Children whose parents were not dependably attentive grow up to be insecure adults
Children whose parents were not dependably attentive typically grow up to be adults with an insecure anxious attachment style, which means they tend to worry and obsess about relationships. They do not listen well because they are so concerned about losing people’s attention and affection. This preoccupation can lead them to be overly dramatic, boastful, or clingy. They might also pester potential friends, colleagues, clients, or romantic interests instead of allowing people their space.
Yet, certainly, the wise learn many things from their enemies; for caution preserves all things. From a friend you could not learn this, but your foe immediately obliges you to learn it. For example, the states have learned from enemies, and not from friends, to build lofty walls, and to possess ships of war. And this lesson preserves children, house, and possessions.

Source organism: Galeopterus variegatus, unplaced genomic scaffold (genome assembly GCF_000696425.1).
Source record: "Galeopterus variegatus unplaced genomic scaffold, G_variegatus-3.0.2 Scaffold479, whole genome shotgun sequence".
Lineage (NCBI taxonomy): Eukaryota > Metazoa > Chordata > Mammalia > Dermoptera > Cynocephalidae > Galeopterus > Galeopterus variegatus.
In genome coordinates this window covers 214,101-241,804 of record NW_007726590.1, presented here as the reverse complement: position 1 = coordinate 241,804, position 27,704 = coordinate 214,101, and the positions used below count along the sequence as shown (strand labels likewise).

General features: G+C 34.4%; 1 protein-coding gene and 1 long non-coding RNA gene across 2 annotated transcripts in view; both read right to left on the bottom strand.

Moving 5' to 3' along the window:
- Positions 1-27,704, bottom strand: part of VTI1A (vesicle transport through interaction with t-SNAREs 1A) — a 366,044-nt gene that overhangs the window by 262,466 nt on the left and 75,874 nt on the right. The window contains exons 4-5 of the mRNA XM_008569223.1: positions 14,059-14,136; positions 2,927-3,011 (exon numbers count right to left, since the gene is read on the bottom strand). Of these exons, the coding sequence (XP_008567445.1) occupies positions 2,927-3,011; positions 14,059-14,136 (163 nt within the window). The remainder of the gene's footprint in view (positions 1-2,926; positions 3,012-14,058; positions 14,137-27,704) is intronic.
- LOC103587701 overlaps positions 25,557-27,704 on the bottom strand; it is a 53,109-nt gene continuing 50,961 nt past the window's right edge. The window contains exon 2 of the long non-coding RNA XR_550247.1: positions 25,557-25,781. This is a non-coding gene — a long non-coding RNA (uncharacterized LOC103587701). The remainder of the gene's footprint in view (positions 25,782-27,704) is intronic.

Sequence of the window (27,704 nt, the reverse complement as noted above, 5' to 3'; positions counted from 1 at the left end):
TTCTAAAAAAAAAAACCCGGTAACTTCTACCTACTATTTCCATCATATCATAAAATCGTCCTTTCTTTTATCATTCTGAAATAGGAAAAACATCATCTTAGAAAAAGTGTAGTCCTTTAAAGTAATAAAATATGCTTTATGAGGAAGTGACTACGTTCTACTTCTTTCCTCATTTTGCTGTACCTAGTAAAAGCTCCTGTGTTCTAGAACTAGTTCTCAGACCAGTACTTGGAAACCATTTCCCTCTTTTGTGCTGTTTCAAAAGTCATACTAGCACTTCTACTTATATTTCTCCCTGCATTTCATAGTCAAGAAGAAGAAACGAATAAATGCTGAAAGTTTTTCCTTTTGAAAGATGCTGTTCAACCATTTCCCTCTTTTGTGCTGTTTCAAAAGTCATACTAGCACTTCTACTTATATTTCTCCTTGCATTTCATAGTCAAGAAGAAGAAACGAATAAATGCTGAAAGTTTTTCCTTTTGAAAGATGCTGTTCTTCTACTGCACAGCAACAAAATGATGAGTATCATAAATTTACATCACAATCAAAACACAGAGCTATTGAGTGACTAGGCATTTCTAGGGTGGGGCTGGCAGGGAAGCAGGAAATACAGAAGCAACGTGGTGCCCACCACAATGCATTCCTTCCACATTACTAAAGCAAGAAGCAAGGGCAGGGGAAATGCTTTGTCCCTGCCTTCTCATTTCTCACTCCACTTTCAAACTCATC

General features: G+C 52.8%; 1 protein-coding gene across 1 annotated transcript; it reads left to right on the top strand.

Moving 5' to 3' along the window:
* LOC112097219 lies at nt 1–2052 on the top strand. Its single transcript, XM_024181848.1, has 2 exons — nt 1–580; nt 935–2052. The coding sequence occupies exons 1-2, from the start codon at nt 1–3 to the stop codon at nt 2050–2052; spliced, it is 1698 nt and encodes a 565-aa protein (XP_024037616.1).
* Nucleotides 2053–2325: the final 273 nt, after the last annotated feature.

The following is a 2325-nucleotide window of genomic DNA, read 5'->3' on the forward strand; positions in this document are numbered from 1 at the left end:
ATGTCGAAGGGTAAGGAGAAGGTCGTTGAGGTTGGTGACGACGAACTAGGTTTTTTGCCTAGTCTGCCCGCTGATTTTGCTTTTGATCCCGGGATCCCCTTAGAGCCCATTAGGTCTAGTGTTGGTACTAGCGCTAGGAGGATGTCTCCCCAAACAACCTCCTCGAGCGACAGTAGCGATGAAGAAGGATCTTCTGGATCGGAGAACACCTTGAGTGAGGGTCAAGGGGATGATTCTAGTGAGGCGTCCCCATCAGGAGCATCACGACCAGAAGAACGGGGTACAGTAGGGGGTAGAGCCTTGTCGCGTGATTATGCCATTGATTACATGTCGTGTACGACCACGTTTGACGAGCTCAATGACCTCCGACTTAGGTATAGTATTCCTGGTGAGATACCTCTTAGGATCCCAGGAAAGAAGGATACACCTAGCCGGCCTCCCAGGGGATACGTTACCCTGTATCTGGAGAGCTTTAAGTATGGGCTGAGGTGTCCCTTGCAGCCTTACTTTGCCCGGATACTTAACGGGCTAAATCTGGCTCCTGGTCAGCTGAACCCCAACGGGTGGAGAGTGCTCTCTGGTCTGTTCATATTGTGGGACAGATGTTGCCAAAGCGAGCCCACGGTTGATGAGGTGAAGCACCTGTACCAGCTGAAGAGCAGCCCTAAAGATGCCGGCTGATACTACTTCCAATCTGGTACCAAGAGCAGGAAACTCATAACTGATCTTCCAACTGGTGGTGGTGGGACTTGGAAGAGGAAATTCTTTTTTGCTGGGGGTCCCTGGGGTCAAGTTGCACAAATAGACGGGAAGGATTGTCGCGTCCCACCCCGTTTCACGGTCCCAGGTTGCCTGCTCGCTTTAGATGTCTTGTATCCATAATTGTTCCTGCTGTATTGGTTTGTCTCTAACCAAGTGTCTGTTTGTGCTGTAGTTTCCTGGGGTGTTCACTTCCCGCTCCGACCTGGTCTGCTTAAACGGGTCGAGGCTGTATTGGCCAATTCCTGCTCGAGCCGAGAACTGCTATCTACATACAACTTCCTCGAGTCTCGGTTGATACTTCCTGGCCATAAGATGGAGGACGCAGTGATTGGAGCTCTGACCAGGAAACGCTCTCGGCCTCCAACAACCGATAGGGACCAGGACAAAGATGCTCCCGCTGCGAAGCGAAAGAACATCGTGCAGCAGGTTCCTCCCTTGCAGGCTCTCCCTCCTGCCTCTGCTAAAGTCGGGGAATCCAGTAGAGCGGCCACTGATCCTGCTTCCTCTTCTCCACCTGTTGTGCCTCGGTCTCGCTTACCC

The present theory then must be considered to be a suggested program or framework for future research and must stand ...
It’s saying no.
That’s your first hint that something’s alive. It says no. That’s how you know a baby is starting to turn into a person. They run around saying no all day, throwing their aliveness at everything to see what it’ll stick to. You can’t say no if you don’t have desires and opinions and wants of your own. You wouldn’t even want to.
No is the heart of thinking.